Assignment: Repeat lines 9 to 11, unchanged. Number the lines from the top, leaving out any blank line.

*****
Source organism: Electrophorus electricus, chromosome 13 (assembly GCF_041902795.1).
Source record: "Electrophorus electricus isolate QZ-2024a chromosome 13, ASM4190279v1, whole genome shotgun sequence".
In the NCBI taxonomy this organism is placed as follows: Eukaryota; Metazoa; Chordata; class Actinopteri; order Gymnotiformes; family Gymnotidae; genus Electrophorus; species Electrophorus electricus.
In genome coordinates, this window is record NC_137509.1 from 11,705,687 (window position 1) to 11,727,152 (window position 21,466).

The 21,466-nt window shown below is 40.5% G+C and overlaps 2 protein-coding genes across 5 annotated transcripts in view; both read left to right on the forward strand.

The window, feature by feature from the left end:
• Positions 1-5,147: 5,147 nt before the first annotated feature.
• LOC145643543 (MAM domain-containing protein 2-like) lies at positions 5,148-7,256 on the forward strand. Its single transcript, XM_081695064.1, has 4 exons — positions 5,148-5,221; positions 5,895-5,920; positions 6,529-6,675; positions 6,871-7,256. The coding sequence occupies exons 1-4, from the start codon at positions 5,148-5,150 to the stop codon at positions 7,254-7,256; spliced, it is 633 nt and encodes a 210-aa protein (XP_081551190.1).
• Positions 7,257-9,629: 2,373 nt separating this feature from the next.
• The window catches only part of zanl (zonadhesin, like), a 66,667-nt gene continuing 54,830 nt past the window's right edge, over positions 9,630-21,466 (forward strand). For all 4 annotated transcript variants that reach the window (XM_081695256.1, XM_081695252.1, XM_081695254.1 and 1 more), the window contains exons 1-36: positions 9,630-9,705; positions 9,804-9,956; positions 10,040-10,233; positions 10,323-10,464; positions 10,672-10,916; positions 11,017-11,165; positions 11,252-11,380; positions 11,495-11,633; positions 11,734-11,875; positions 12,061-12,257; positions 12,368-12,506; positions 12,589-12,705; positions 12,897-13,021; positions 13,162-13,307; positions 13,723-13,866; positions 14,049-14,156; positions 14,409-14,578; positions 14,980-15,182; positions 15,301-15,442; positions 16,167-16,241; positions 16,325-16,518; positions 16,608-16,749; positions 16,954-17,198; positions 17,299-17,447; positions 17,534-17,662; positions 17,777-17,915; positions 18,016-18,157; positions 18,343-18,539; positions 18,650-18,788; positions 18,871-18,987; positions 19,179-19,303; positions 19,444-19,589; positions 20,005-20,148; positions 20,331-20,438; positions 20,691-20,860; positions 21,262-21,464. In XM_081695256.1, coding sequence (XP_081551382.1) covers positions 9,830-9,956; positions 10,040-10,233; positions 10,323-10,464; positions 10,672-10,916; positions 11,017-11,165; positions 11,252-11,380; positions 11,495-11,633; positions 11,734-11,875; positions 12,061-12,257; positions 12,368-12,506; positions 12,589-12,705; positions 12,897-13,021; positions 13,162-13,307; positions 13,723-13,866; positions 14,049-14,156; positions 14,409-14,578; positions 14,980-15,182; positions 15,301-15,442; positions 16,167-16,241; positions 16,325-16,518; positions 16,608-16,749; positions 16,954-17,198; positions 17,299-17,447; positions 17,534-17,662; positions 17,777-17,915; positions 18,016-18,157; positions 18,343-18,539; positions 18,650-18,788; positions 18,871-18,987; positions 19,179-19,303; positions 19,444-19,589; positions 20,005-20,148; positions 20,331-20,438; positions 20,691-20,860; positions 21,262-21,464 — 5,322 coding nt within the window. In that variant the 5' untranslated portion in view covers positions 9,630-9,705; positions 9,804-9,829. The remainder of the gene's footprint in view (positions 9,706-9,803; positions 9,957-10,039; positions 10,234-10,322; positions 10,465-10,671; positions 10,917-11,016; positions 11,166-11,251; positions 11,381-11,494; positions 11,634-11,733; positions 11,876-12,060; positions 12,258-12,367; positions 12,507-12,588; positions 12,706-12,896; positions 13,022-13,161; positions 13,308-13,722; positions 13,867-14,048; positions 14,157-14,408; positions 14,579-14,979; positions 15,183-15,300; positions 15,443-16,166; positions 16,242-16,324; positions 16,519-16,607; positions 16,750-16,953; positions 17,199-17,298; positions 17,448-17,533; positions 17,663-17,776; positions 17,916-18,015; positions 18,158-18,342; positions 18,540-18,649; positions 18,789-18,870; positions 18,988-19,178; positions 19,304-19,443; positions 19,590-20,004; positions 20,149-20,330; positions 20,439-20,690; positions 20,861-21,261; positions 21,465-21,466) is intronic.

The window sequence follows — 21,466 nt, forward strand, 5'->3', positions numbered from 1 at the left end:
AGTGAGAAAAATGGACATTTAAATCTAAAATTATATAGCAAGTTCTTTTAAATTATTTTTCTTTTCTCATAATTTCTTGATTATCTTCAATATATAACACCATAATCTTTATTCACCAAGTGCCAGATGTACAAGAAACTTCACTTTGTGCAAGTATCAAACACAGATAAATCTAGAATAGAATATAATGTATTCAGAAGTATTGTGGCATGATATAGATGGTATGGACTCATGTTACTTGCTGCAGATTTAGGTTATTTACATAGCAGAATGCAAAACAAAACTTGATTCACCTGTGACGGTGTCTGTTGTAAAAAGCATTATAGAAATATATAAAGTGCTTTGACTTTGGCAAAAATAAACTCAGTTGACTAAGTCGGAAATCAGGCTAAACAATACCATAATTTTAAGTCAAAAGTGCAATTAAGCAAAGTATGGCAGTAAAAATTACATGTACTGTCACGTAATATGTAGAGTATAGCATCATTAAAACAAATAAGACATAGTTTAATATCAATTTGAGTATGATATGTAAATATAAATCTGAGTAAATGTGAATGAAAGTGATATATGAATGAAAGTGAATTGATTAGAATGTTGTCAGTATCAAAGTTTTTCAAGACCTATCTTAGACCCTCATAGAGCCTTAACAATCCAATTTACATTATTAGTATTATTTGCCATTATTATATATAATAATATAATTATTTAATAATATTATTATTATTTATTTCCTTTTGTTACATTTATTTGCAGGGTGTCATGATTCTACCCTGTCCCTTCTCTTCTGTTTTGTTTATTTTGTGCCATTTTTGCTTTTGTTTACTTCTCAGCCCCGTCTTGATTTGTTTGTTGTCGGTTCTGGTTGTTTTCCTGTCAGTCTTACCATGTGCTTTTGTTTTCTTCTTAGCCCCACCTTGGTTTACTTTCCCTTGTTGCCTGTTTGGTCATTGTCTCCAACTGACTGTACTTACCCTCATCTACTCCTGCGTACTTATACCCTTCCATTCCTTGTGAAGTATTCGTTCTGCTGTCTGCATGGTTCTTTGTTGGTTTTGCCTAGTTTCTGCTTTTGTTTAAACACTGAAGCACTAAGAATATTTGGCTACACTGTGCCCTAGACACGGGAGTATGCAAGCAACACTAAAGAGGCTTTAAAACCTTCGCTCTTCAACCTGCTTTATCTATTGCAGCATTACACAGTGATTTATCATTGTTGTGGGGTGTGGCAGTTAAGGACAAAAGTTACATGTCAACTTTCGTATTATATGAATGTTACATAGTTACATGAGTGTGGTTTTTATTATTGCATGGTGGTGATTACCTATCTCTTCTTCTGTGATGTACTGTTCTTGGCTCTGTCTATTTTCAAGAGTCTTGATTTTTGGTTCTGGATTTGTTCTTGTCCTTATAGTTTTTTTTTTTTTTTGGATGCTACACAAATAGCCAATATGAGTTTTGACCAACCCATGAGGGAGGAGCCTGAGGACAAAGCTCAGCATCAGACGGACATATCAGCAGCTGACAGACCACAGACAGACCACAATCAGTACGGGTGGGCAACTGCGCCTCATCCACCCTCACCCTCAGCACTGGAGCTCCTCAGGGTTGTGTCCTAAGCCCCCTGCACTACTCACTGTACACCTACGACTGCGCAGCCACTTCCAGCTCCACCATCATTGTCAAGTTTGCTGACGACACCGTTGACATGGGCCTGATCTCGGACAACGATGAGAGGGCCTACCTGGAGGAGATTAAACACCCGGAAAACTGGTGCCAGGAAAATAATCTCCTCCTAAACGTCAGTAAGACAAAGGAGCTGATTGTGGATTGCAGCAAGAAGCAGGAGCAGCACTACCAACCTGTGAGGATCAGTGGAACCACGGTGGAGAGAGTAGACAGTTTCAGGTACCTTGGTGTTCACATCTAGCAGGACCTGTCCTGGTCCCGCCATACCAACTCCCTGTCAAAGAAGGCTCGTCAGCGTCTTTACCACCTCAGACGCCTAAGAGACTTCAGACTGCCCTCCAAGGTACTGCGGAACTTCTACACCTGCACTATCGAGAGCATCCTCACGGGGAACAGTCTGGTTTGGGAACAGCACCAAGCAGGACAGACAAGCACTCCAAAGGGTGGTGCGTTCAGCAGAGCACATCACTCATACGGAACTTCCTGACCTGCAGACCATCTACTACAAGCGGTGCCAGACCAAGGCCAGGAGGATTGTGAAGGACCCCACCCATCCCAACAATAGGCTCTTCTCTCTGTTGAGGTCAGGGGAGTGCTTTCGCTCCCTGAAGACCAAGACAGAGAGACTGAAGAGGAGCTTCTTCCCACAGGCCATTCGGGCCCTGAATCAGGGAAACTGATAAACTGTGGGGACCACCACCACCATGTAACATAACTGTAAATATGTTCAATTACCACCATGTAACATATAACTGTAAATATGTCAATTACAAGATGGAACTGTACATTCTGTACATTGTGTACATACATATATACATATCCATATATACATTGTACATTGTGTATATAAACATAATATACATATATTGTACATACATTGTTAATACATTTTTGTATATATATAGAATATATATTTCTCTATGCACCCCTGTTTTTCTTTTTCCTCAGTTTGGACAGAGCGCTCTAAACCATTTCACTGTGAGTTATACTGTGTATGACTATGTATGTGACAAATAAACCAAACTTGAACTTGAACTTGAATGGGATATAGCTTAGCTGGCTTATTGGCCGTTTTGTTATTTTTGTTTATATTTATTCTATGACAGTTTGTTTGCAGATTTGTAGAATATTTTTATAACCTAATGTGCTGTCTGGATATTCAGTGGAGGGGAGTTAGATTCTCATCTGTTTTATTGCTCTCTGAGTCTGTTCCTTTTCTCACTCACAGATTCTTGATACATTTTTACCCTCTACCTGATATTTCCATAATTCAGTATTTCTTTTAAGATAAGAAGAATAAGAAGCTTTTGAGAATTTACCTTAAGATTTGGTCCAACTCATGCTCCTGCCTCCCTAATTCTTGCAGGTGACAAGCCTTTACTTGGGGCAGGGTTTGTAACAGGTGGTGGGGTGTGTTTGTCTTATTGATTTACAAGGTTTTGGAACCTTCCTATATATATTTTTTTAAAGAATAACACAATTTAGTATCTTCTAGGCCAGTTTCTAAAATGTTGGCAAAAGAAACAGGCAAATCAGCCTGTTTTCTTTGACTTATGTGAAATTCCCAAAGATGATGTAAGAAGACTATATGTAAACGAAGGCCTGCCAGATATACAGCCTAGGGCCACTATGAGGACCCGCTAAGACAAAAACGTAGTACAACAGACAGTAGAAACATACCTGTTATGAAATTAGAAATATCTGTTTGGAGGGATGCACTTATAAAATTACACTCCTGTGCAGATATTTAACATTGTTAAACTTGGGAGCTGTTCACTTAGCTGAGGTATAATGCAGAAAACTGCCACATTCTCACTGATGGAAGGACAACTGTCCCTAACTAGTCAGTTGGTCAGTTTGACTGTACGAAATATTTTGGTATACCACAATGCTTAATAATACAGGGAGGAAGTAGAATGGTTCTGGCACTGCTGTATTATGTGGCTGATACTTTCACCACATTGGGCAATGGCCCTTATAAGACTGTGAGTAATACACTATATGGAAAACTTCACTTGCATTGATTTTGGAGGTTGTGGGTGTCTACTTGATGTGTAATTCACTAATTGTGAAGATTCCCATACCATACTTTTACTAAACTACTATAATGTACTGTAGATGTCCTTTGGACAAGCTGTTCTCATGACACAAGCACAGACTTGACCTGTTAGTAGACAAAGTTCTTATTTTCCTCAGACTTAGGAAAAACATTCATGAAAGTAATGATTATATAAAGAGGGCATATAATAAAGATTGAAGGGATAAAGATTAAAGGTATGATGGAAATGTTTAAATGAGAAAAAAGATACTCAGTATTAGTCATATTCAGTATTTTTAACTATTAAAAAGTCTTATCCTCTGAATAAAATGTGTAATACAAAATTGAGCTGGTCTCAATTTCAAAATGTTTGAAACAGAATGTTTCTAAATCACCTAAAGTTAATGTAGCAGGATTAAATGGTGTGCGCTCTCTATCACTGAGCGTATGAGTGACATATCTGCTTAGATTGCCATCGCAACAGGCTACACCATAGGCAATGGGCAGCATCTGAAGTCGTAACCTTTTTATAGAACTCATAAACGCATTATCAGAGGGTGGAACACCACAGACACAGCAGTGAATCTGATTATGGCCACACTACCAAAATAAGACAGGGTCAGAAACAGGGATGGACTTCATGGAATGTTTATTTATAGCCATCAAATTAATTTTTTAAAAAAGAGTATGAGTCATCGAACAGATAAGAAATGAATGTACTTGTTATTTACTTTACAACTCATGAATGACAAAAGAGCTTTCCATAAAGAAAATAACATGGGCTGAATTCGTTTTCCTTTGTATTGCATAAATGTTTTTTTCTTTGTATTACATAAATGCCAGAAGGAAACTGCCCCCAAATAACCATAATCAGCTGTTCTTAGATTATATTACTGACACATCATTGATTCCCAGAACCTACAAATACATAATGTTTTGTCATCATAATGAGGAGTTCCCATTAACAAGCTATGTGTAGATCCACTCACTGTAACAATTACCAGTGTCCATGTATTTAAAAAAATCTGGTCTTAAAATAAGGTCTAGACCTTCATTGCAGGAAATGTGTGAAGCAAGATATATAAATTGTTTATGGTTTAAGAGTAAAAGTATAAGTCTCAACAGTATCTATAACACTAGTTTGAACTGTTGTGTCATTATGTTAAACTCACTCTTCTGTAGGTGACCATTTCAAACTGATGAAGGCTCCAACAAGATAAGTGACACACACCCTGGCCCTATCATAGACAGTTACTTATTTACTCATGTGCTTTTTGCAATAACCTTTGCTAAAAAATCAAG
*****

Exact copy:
• Positions 7,257-9,629: 2,373 nt separating this feature from the next.
• The window catches only part of zanl (zonadhesin, like), a 66,667-nt gene continuing 54,830 nt past the window's right edge, over positions 9,630-21,466 (forward strand). For all 4 annotated transcript variants that reach the window (XM_081695256.1, XM_081695252.1, XM_081695254.1 and 1 more), the window contains exons 1-36: positions 9,630-9,705; positions 9,804-9,956; positions 10,040-10,233; positions 10,323-10,464; positions 10,672-10,916; positions 11,017-11,165; positions 11,252-11,380; positions 11,495-11,633; positions 11,734-11,875; positions 12,061-12,257; positions 12,368-12,506; positions 12,589-12,705; positions 12,897-13,021; positions 13,162-13,307; positions 13,723-13,866; positions 14,049-14,156; positions 14,409-14,578; positions 14,980-15,182; positions 15,301-15,442; positions 16,167-16,241; positions 16,325-16,518; positions 16,608-16,749; positions 16,954-17,198; positions 17,299-17,447; positions 17,534-17,662; positions 17,777-17,915; positions 18,016-18,157; positions 18,343-18,539; positions 18,650-18,788; positions 18,871-18,987; positions 19,179-19,303; positions 19,444-19,589; positions 20,005-20,148; positions 20,331-20,438; positions 20,691-20,860; positions 21,262-21,464. In XM_081695256.1, coding sequence (XP_081551382.1) covers positions 9,830-9,956; positions 10,040-10,233; positions 10,323-10,464; positions 10,672-10,916; positions 11,017-11,165; positions 11,252-11,380; positions 11,495-11,633; positions 11,734-11,875; positions 12,061-12,257; positions 12,368-12,506; positions 12,589-12,705; positions 12,897-13,021; positions 13,162-13,307; positions 13,723-13,866; positions 14,049-14,156; positions 14,409-14,578; positions 14,980-15,182; positions 15,301-15,442; positions 16,167-16,241; positions 16,325-16,518; positions 16,608-16,749; positions 16,954-17,198; positions 17,299-17,447; positions 17,534-17,662; positions 17,777-17,915; positions 18,016-18,157; positions 18,343-18,539; positions 18,650-18,788; positions 18,871-18,987; positions 19,179-19,303; positions 19,444-19,589; positions 20,005-20,148; positions 20,331-20,438; positions 20,691-20,860; positions 21,262-21,464 — 5,322 coding nt within the window. In that variant the 5' untranslated portion in view covers positions 9,630-9,705; positions 9,804-9,829. The remainder of the gene's footprint in view (positions 9,706-9,803; positions 9,957-10,039; positions 10,234-10,322; positions 10,465-10,671; positions 10,917-11,016; positions 11,166-11,251; positions 11,381-11,494; positions 11,634-11,733; positions 11,876-12,060; positions 12,258-12,367; positions 12,507-12,588; positions 12,706-12,896; positions 13,022-13,161; positions 13,308-13,722; positions 13,867-14,048; positions 14,157-14,408; positions 14,579-14,979; positions 15,183-15,300; positions 15,443-16,166; positions 16,242-16,324; positions 16,519-16,607; positions 16,750-16,953; positions 17,199-17,298; positions 17,448-17,533; positions 17,663-17,776; positions 17,916-18,015; positions 18,158-18,342; positions 18,540-18,649; positions 18,789-18,870; positions 18,988-19,178; positions 19,304-19,443; positions 19,590-20,004; positions 20,149-20,330; positions 20,439-20,690; positions 20,861-21,261; positions 21,465-21,466) is intronic.

The window sequence follows — 21,466 nt, forward strand, 5'->3', positions numbered from 1 at the left end: